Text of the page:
Moving from strange research to strange ways in which the mind works, I thought I'd talk a little bit about concepts of time. Lera Boroditsky, who's now at Stanford, has done some really interesting research looking at the way our concepts of space structure our concepts of time1. Her findings indicate that the spatial terms we use to describe time influence our perception of time. For instance, when we are primed to think about certain spatial directions, this will influence the way we interpret temporal statements with ambiguous directionality.
In English, we have two primary ways of speaking about time in terms of space. Either we are moving forward through time (e.g., "We're coming up on midterms") or time is moving past us (e.g., "The deadline is fast approaching"). These to ways of speaking about time in spatial terms imply different directions. In the first, things are moving forward from us; in the second, things are moving from our front to our back. The ambiguous sentence Boroditsky uses in her studies is, "Next Wednesday's meeting has been moved forward two days." Ordinarily, about half of the people who read this interpret it as meaning that the meeting has been moved to Monday, while the other have read it as meaning the meeting has been moved to Friday. However, if people are shown a picture of a particular type of movement (movement toward an object, or movement of an object toward us), analogous to one of the two ways of talking about time in terms of space, prior to reading this sentence, then more often than not they will interpret the movement of the meeting as being in the direction consistent with the movement in the picture. Thus, people who see movement toward an object interpret the sentence as meaning that the meeting has been moved to Friday, while people who see an object moving toward them interpret it as meaning that the sentence has been moved to Monday.
Another interesting finding people whose native language conceptualizes time with a different directionality (e.g., vertical instead of horizontal) interpret temporal statements differently. When primed with pictures depicting a directionality consistent with their native language's description of time, people are faster to verify the truth of certain statements about temporal relations (e.g., April comes after March). This implies that our time concepts are heavily influenced by the way our languages relate time and space conceptually.
This is very interesting work, though it's hard to tell exactly what's going on when spatial primes influence our interpretation of temporal statements. It may be that we are still using the same conceptual structure, and thus that temporal statements do not have meaning independent of spatial concepts, or it may mean that the language with which we talk about time, given its connection to the language with whiche we talk about space, can easily be primed with spatial concepts. A lot of research is needed to test the different alternative explanations.
The reason I've brought all this up, and tortured you with a lengthy description of it, is that there's another quirky thing that we do that I want to describe. Since the days of Kurt Lewin, psychologists have characterized human motivations in terms of approach and avoidance. As simple as this characterization seems, it has turned out to be an incredibly powerful descriptor of a wide range of human behaviors. Since approach and avoidance are both directional (egocentrically), it stands to reason that they might also influence our interpretations of ambiguous temporal statements like Boroditsky's "Next Wednesday's meeting." As it turns out, they do! If, in place of "meeting," you substitute a positive event (e.g., a party) or a negative one (e.g., a dental appointment), this will affect how people interpret the sentence. Positive events are interpreted as moving to Monday (approach), while negative events are interpreted as moving to Friday (avoidance).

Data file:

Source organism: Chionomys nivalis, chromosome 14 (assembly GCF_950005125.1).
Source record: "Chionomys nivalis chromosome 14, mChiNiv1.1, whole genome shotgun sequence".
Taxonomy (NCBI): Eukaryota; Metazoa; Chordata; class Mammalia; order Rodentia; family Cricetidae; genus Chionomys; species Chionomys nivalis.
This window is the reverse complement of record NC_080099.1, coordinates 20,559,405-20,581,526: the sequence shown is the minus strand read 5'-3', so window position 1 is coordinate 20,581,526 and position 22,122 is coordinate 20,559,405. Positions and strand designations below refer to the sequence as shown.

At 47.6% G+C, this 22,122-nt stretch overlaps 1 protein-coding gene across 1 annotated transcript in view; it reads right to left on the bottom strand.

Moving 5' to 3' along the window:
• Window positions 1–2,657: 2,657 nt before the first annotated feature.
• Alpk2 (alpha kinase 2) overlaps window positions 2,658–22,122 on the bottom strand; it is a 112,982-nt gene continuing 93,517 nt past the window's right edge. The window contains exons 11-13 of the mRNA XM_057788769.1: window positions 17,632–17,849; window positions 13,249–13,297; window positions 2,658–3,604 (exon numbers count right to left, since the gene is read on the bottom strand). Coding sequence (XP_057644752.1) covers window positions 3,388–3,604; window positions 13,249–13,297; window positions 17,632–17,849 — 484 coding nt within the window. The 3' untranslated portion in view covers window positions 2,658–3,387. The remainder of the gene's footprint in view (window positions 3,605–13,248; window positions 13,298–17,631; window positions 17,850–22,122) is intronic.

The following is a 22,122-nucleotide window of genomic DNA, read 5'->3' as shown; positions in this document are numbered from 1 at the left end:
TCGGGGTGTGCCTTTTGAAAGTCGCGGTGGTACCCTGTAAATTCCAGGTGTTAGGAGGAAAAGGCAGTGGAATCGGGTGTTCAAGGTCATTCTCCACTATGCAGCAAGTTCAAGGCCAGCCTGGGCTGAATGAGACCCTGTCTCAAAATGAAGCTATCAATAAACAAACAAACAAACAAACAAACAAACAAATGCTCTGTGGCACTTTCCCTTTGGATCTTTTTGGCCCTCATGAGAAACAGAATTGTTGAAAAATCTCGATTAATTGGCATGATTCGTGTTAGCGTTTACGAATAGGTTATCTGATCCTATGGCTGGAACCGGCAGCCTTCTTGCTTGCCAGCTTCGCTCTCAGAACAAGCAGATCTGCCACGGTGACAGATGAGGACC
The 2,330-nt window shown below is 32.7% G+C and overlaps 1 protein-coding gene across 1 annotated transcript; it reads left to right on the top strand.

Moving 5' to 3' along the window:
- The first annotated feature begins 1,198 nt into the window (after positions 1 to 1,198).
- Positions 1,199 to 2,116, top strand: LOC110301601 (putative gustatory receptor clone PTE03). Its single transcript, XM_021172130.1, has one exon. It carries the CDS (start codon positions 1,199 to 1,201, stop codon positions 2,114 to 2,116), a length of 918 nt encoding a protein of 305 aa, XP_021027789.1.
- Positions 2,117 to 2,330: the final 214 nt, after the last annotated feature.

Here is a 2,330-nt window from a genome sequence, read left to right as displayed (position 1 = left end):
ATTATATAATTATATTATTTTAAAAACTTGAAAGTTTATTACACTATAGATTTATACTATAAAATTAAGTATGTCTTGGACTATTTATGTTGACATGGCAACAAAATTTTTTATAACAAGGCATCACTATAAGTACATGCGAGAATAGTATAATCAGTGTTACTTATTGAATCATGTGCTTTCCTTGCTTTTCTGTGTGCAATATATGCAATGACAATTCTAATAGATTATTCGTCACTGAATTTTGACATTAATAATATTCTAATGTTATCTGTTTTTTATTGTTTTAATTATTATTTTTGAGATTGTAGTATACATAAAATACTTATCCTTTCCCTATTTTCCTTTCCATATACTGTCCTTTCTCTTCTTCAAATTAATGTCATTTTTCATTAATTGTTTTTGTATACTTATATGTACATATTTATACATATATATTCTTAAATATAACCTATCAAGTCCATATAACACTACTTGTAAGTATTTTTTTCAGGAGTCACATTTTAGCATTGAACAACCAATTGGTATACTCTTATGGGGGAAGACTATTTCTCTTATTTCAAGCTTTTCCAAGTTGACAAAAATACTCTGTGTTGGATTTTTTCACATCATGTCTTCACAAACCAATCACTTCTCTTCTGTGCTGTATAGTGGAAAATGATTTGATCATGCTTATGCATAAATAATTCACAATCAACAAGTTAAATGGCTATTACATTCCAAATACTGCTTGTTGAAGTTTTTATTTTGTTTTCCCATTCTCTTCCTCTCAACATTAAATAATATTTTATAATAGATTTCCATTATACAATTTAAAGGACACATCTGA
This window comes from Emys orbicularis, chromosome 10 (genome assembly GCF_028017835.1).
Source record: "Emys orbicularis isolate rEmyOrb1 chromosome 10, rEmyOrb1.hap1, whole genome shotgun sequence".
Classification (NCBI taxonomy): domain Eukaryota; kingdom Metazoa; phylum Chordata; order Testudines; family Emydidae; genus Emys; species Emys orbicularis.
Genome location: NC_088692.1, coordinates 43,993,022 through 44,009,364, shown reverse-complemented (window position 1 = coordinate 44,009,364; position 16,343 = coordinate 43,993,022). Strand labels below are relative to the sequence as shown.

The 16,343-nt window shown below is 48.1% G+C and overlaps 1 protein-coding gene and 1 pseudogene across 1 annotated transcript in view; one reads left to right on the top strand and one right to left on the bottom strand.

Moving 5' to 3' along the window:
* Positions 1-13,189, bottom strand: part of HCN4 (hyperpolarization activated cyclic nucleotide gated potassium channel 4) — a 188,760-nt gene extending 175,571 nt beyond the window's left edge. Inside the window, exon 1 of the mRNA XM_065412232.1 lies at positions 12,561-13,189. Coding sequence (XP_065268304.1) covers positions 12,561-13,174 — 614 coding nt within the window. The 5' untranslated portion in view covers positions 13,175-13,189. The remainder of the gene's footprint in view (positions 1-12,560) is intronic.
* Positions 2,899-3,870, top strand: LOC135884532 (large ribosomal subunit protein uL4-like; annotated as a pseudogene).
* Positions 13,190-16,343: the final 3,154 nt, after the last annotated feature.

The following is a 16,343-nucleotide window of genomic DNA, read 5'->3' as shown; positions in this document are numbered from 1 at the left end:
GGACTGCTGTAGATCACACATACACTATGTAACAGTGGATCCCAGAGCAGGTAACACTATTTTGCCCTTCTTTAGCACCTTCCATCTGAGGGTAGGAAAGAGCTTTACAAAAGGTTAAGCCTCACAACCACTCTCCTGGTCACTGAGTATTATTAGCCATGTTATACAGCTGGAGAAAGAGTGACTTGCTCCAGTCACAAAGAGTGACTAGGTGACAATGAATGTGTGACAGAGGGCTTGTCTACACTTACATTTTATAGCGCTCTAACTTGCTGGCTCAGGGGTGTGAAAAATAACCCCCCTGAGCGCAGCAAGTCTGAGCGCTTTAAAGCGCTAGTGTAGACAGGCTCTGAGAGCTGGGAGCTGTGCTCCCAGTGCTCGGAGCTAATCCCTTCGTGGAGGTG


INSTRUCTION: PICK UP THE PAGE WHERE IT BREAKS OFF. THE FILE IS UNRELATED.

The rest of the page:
What does all this mean about time perception? Well, for one, it means that it is highly subjective, but we already knew that. However, what I find so interesting is that as interpreters of temporal statements we can be so... fickle. I could interpret the exact same "Next Wendesday's..." sentence two different ways at different times, just because of my attitude towards what comes after Wednesday in the sentence is different (at first, I might have been excited about the party, but then I discovered that my ex-girlfriend is going to be there, and suddenly the party became a strong avoidance motivator). If you'd given me the sentence when I was excited about the party, I would have thought it had moved to Monday, but if you'd given it to me after learning that my ex would be there, I would have believed it had moved to Friday. This sort of thing must drive people who are trying to come up with theories of reference that can account for such statements batty!
1 For example, Boroditsky, L. (2000). Metaphoric Structuring: Understanding time through spatial metaphors. Cognition, 75(1), 1-28. Boroditsky, L. (2001) and Does language shape thought? English and Mandarin speakers' conceptions of time. Cognitive Psychology, 43(1), 1-22. She also has done some really, really cool research looking at the way we conceptualize number in terms of space, but I can't find a reference on her website, so she might not have published it yet. She gave a poster on it at a conference last November, though, so look for it soon.